[Here is the Missing piece...in blue...courtesy of Jeff & Tracie Garbutt. 4-12-02]
Everyone resists any change violently. What you do is this, "well that's what I've always done, now you're trying to change me, I won't change to Wednesday night, I dance on Thursday nights".

So any change will affect the lot. But nevertheless this will be a smaller, far smaller loss than the continuous graduation of brand new people who really don't know how to do a Left Allemande yet. They don't really know how to do a left allemande until they've done it about four or five thousand times. Then it becomes automatic.

Ed is speaking...
And when dancers can do a figure, hear it, translate, execute it and not even know they've done it then they know it. This point arrives somewhere between, with the alertest at around 6 months, the slowest 2 or 3 or 4 years and some of them maybe never. You always have a few in each club that you swear they will never learn yet they keep coming. They are nice people, good people, they are passed around to everyone in the club during and evening and protected and loved. If they are not nice people they will drop out. This is something you can't do anything about.

Jack: Do I understand that in the first place that you teach your dancers, just the new dancers coming in, to first move to music?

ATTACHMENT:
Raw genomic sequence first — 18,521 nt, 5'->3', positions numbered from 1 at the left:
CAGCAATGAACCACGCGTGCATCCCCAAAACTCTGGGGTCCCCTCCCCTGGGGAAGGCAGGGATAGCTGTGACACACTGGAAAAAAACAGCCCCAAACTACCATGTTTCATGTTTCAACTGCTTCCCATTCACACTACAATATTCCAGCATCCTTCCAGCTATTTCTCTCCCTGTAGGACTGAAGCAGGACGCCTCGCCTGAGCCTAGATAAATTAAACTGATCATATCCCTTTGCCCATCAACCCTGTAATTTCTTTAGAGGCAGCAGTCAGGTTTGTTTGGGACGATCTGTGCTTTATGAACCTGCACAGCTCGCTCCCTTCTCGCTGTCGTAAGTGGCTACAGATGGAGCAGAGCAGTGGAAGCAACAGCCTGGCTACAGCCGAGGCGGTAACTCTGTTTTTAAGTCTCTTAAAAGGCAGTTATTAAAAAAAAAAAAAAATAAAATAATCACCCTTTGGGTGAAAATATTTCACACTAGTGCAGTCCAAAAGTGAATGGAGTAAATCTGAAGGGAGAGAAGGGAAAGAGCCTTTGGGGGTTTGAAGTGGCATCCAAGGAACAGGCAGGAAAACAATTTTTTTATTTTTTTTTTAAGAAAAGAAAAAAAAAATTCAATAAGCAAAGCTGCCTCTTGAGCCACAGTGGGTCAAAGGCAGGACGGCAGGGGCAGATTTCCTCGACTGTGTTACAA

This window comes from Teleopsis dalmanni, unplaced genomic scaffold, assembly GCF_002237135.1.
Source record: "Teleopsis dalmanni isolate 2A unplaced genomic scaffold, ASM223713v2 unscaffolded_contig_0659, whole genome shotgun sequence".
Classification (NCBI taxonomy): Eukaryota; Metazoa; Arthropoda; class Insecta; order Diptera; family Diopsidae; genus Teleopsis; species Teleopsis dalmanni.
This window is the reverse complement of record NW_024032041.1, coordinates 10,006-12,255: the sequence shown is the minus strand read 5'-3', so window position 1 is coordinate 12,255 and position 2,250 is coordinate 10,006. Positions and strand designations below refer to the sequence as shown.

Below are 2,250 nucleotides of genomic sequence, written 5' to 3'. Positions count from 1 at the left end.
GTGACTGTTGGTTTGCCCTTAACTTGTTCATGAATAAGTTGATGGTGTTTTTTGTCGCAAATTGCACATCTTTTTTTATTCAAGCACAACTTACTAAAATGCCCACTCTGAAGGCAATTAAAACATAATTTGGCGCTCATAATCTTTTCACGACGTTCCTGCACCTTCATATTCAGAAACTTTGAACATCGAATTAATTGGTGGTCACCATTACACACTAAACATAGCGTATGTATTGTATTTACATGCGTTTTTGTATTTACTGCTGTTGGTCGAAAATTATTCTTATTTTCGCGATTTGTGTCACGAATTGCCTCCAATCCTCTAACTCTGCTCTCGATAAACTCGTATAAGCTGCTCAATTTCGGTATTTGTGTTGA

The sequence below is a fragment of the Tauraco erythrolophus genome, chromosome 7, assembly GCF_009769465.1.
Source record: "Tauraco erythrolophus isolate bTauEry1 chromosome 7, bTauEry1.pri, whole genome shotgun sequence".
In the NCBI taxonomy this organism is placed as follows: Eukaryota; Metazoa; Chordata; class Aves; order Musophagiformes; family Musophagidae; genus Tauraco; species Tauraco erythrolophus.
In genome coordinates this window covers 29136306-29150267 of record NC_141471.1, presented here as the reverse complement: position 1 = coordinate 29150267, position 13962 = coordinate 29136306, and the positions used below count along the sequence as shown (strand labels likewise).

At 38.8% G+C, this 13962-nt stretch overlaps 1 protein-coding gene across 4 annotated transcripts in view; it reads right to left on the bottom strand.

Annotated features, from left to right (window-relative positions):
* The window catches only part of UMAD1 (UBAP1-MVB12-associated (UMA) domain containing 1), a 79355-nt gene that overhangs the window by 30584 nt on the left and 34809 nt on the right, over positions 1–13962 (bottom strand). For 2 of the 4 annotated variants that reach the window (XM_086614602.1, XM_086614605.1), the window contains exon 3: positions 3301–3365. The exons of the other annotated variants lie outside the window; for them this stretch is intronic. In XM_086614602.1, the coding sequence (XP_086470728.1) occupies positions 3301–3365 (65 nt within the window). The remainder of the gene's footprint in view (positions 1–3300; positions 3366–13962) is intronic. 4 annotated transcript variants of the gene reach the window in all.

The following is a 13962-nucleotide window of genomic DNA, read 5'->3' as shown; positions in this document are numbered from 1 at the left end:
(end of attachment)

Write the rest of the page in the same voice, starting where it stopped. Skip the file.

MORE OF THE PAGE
Ed: Certainly. I don't know what you're situation is in your area but here our problem is that the average person doesn't have much respect for hillbilly fiddle tunes. They think of square dancing as they've seen in the movies. A bunch of hillbilly people hopping around violently with musicians playing off-key. Self-taught musicians playing on homemade instruments. They don't have any respect for square dancing and they have the misconception that square dancing is both hillbilly, ignoramus stuff -- that it is violent and rough. My first move is to completely disillusion them in this respect when they are coming in on their first night. I have modern, popular, the best sounding music that I can have playing. Good rhythmic dance music. Just playing, background music. When I get them up to dance, and I don't let anyone sit down, I make everyone get up to dance, the first thing I do is get all of them up and get them moving to one of our most modern sounding singing call tunes. Get them moving to it by circling left, right, promenading. I am calling. I teach with the music going. I never turn the music off. I never walk people through and then start the music. This is a bad psychology because the new dancers says "we listen while he's talking but when the music starts we do the dance and we don't listen anymore." But if the music is going they listen all the time so I do the walkthrus with the music on. This is called dance throughs rather than walk throughs. I immediately point out to them that there are three rhythms of the music, the downbeat, the upbeat, and the phrase and that there is a further rhythm which is the chorus (64 steps) and that most of the dances we are going to do will be measured this way. They don't have to count because the music will tell them and then I have them say "go" with me at the beginning of each musical phrase and every beginner, virtually every beginner that's ever come into a class, knows where that phrase is and can say "go." He feels it. Why? Because from the time he was a child he's learned to recite "little boy blue come blow your horn, the sheep's in the meadow, the cows in the corn." This is a phrase, so as far as we are concerned this is 8 beats. It's "one, go" and the music is (some humming here) . So he knows that, he feels that when he comes into the class. Of course, most callers have been teaching him to recite, "little boy blue come blow the sheep's in the meadow the cow's in." He isn't satisfied with this but he accepts that this is square dancing. It isn't difficult to teach him to move to music, to teach him to glide (and set the heel down), glide forward on the upbeat - I use the term boom-chuck, boom-chuck. They glide on the chuck, the cord, the upbeat. They set the heal down on the boom. Chuck-boom, chuck-boom, chuck-boom. I get them moving in conscious of this and conscious of every-so-far in the music it says "go". At that point we begin the figure. In their first training, we train them from the first minute, in strongly phrased dancing. Then we teach them to break the phrase later, in self defense they must. There are cases where we must break the phrase anyway. In all dancing where we have the relation of 6's and 8's. For example, you're across the set from a person, the first and third couples. If you Dosado the opposite lady it will take longer than to Dosado the corner because she is two steps nearer to you - so you're going to save those 2 steps, anyway that you look at it, for the corner. So Dosado the corner becomes 6 steps. The dancer doesn't need to be concerned but the caller must learn how to put 2 6's and a 4 together and come back out on phrase. This is why what I have to teach and what I have to offer has not been to popular. It requires work and study and effort. Anybody can get up and just recite words and ignore the music but it will not be sustained dancing. You see, from the beginning of man's history dancing has been to music, and every form of dancing in the history of the world is precisely measured…